McTeague by Frank Norris

If I had to pick one word to describe McTeague by Frank Norris, that word would probably be ‘downer.’ I’m kind of kidding…but I’m kind of not.

(Note, for those following along in The Top Ten: Writers Pick Their Favorite Books, this one was 4th for Stephen King.)

McTeague starts out with a character of the same name. He’s an ox, working as a dentist in San Francisco although he actually just learned from a traveling charlatan instead of going to dental school. He’s strong, but seems like a good guy. Takes pleasure in simple things:

It was Sunday, and, according to his custom on that day, McTeague took his dinner at two in the afternoon at the car conductors’ coffee-joint on Polk Street. He had a thick gray soup; heavy, underdone meat, very hot, on a cold plate; two kinds of vegetables; and a sort of suet pudding, full of strong butter and sugar. On his way back to his office, one block above, he stopped at Joe Frenna’s saloon and bought a pitcher of steam beer. It was his habit to leave the pitcher there on his way to dinner.

Once in his office, or, as he called it on his signboard, “Dental Parlors,” he took off his coat and shoes, unbuttoned his vest, and, having crammed his little stove full of coke, lay back in his operating chair at the bay window, reading the paper, drinking his beer, and smoking his huge porcelain pipe while his food digested; crop-full, stupid, and warm. By and by, gorged with steam beer, and overcome by the heat of the room, the cheap tobacco, and the effects of his heavy meal, he dropped off to sleep. Late in the afternoon his canary bird, in its gilt cage just over his head, began to sing. He woke slowly, finished the rest of his beer–very flat and stale by this time–and taking down his concertina from the bookcase, where in week days it kept the company of seven volumes of “Allen’s Practical Dentist,” played upon it some half-dozen very mournful airs.

McTeague has a friend named Marcus. Marcus has a girl named Trina. McTeague falls in love with her and Marcus decides to be a good guy and get out of the way:

Marcus was thinking hard. He could see very clearly that McTeague loved Trina more than he did; that in some strange way this huge, brutal fellow was capable of a greater passion than himself, who was twice as clever. Suddenly Marcus jumped impetuously to a resolution.

“Well, say, Mac,” he cried, striking the table with his fist, “go ahead. I guess you–you want her pretty bad. I’ll pull out; yes, I will. I’ll give her up to you, old man.”

The sense of his own magnanimity all at once overcame Marcus. He saw himself as another man, very noble, self-sacrificing; he stood apart and watched this second self with boundless admiration and with infinite pity. He was so good, so magnificent, so heroic, that he almost sobbed. Marcus made a sweeping gesture of resignation, throwing out both his arms, crying: “Mac, I’ll give her up to you. I won’t stand between you.” There were actually tears in Marcus’s eyes as he spoke. There was no doubt he thought himself sincere. At that moment he almost believed he loved Trina conscientiously, that he was sacrificing himself for the sake of his friend. The two stood up and faced each other, gripping hands. It was a great moment; even McTeague felt the drama of it. What a fine thing was this friendship between men! the dentist treats his friend or an ulcerated tooth and refuses payment; the friend reciprocates by giving up his girl. This was nobility. Their mutual affection and esteem suddenly increased enormously. It was Damon and Pythias; it was David and Jonathan; nothing could ever estrange them. Now it was for life or death.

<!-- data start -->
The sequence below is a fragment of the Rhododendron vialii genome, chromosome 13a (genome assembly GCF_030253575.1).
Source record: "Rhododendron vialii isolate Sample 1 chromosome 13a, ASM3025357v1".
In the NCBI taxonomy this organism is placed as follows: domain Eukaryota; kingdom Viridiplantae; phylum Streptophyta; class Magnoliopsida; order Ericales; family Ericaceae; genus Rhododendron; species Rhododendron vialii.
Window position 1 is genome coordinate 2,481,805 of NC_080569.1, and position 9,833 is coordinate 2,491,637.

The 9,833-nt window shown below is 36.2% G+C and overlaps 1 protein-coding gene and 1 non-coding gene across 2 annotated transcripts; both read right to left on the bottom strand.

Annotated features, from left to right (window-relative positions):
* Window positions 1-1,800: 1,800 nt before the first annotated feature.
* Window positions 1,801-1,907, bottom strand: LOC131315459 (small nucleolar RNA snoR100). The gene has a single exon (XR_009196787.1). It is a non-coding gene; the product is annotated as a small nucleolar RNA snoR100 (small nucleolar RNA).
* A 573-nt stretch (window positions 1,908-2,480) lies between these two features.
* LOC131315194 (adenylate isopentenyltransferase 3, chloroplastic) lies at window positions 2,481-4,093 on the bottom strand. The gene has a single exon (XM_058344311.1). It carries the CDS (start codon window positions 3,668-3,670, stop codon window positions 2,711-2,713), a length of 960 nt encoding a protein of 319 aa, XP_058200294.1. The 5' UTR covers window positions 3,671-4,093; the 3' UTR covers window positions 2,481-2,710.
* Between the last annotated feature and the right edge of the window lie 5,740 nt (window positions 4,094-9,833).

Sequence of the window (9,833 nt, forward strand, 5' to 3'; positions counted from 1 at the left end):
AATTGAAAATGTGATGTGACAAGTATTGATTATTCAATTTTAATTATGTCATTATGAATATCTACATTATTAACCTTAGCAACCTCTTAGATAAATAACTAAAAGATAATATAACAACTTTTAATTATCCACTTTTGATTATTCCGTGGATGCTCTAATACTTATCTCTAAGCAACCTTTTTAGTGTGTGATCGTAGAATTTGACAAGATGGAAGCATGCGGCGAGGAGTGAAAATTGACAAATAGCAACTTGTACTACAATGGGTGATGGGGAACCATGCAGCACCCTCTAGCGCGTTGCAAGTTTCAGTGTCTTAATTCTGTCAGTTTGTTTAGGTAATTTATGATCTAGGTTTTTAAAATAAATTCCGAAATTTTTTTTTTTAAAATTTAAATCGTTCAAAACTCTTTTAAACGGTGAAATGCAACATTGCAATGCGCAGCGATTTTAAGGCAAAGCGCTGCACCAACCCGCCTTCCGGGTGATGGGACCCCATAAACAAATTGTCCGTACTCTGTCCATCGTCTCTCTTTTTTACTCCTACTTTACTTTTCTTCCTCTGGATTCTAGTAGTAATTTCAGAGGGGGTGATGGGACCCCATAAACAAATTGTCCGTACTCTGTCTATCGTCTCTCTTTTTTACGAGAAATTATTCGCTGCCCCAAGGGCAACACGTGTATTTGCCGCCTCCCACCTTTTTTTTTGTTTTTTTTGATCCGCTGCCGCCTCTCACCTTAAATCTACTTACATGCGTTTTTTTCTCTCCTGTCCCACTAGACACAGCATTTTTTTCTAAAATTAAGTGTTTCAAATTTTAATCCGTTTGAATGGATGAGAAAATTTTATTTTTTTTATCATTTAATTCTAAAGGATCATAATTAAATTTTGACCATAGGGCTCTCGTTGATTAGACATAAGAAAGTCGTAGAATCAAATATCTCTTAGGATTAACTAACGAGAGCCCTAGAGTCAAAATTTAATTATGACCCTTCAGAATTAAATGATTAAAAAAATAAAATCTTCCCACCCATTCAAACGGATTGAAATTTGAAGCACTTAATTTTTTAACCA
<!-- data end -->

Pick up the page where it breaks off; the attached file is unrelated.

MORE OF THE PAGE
“I’m much obliged,” murmured McTeague. He could think of nothing better to say. “I’m much obliged,” he repeated; “much obliged, Mark.”

That is, until Trina wins $5000 in a lottery. Then Marcus becomes bitter. The friends become enemies, though much of this goes over McTeague’s head.

Frankly, after a long buildup to a happy life for McTeague and Trina, things spend the rest of the book going downhill. Marcus rats out that McTeague isn’t really a licensed dentist and McTeague and Trina descend into poverty. The brutish side of McTeague magnifies as time goes on, he really turns out to be a horrible man, as does the avaricious side of Trina.

Things pretty much go bad for everybody. Maybe this was just the way things were in San Francisco before the turn of the twentieth century.

I know I’m being kind of flip here, so don’t think that I didn’t like McTeague. The characters are great (though mostly horrible), the descriptions are meticulous and vivid, and the story is gripping. However, it is also highly depressing. It takes a long time to bring things all down, and there is really no doubt the whole time where things are going.

I really don’t want to say too much more than that. I know McTeague is an older book so many people may already know everything that happens even if they hadn’t read it, but I want to be sure. I hadn’t heard of it before.

Regardless, it’s a finely written book…but a heck of a downer. Don’t read McTeague when you’re depressed.

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